The only way to swim with wild dolphins ethically, is to let them be in charge. If you are in the water for a snorkeling or scuba diving adventure and a dolphin comes to you, consider yourself lucky and enjoy this magical experience!
Unsure if your wildlife tourism adventure is ethical? Read my 5 Guidelines for Ethical Wildlife Tourism to help you evaluate.
Stephanie Schuttler is a wildlife biologist with 17 years of experience in mammal ecology and conservation, education, and outreach. Read her inspirational story, “My Unexpected Journey Into Science” to find out how she went from the daughter of a jeweler to a Ph.D. in wildlife biology. Feel free to contact Stephanie here.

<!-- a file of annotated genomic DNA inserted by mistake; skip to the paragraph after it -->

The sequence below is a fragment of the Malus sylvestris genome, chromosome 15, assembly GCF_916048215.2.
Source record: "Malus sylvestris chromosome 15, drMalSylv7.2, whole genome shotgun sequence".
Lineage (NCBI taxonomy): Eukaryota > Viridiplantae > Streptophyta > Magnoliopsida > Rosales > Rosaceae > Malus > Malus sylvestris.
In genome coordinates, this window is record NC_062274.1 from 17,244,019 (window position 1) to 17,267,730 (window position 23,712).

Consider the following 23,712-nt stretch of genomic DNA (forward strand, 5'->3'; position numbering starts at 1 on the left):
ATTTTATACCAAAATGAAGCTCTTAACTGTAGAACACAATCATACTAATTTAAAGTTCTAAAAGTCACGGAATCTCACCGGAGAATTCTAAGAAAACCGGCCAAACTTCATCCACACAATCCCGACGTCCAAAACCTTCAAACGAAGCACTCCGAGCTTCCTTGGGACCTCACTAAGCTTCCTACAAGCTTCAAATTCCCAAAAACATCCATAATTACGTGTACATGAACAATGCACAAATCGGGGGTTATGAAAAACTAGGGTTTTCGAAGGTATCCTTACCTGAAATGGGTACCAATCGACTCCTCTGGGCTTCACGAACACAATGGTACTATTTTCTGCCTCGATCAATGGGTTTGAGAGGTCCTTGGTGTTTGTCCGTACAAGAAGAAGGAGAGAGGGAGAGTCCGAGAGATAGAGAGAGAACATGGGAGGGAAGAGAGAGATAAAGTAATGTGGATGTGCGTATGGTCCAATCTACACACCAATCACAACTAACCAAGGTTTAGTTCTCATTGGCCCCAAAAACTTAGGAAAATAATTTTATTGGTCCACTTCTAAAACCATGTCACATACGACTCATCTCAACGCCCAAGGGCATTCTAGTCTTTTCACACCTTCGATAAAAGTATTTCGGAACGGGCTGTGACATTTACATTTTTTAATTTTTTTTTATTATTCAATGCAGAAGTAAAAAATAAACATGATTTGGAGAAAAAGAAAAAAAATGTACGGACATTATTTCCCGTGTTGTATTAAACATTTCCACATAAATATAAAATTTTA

I had no idea. So much we do as humans hurts nature around the world. It really makes me think about how even the most minute things we do, things we easily overlook have been hurting nature since mankind got a foothold in the world. I was most happy to see ships leaving California’s Bay Area for the ‘Great Pacific Garbage Patch cleanup’! It is a daunting task ahead of them, but I really believe we need to get going on this. If not they say that by 2050 there will be more plastic in the oceans than fish themselves. So much action is needed to look out after our world. I wish more people would get on board with it.